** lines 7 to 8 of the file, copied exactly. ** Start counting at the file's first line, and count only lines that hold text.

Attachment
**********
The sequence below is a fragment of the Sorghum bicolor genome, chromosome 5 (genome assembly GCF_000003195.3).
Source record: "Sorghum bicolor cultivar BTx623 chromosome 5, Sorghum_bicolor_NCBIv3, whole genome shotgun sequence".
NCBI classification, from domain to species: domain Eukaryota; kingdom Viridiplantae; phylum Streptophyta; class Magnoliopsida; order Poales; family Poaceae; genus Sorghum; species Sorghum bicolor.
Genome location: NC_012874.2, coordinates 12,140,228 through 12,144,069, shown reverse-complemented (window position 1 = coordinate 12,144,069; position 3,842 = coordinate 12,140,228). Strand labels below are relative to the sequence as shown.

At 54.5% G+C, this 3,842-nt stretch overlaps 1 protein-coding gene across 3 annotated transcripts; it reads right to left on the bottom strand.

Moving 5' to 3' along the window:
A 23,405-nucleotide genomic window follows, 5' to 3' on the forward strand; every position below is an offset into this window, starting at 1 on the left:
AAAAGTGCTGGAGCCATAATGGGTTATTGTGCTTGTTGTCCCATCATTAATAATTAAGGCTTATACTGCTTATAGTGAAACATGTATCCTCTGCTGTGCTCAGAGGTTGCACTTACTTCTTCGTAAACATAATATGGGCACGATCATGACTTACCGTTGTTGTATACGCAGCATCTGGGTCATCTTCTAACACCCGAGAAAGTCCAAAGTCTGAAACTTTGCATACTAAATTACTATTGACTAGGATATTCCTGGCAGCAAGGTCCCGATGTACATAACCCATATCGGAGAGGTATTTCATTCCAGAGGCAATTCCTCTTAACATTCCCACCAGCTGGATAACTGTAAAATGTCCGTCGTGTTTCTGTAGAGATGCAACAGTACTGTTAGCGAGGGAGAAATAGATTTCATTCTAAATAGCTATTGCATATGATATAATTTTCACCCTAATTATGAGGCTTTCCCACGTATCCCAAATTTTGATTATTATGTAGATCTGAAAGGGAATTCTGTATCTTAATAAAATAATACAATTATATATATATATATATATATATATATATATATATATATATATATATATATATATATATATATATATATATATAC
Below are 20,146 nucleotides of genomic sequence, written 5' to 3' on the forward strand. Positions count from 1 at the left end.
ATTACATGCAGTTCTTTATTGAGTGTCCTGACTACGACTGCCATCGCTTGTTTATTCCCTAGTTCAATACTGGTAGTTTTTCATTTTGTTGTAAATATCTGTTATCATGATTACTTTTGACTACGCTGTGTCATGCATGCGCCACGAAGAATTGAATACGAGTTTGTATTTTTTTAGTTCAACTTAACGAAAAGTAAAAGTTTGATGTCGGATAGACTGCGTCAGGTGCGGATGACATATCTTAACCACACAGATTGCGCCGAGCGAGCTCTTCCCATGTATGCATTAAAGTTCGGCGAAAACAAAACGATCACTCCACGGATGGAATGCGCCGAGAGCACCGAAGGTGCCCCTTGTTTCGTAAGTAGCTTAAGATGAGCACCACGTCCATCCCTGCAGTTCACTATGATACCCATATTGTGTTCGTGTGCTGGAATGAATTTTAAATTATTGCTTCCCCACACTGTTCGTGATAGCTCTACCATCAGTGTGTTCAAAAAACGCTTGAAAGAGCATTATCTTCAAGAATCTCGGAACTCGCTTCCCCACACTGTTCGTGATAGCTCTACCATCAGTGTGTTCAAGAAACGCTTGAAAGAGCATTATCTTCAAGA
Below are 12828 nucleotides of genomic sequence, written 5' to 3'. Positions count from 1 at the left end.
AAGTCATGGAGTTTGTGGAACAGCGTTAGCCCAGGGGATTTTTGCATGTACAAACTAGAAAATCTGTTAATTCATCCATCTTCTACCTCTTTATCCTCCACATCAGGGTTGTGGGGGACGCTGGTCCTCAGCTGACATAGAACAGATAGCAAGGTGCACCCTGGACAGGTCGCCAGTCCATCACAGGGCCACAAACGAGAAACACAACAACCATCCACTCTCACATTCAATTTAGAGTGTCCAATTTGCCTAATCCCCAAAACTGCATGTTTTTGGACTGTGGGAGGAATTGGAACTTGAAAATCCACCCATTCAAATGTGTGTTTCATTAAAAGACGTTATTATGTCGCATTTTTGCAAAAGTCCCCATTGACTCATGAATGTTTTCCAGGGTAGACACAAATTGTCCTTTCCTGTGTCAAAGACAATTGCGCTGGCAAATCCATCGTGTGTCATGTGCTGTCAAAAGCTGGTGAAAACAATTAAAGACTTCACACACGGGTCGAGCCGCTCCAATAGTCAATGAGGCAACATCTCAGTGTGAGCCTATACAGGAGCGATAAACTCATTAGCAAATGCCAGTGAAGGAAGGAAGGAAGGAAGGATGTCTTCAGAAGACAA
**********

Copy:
A 23,405-nucleotide genomic window follows, 5' to 3' on the forward strand; every position below is an offset into this window, starting at 1 on the left:
AAAAGTGCTGGAGCCATAATGGGTTATTGTGCTTGTTGTCCCATCATTAATAATTAAGGCTTATACTGCTTATAGTGAAACATGTATCCTCTGCTGTGCTCAGAGGTTGCACTTACTTCTTCGTAAACATAATATGGGCACGATCATGACTTACCGTTGTTGTATACGCAGCATCTGGGTCATCTTCTAACACCCGAGAAAGTCCAAAGTCTGAAACTTTGCATACTAAATTACTATTGACTAGGATATTCCTGGCAGCAAGGTCCCGATGTACATAACCCATATCGGAGAGGTATTTCATTCCAGAGGCAATTCCTCTTAACATTCCCACCAGCTGGATAACTGTAAAATGTCCGTCGTGTTTCTGTAGAGATGCAACAGTACTGTTAGCGAGGGAGAAATAGATTTCATTCTAAATAGCTATTGCATATGATATAATTTTCACCCTAATTATGAGGCTTTCCCACGTATCCCAAATTTTGATTATTATGTAGATCTGAAAGGGAATTCTGTATCTTAATAAAATAATACAATTATATATATATATATATATATATATATATATATATATATATATATATATATATATATATATATATATATATATAC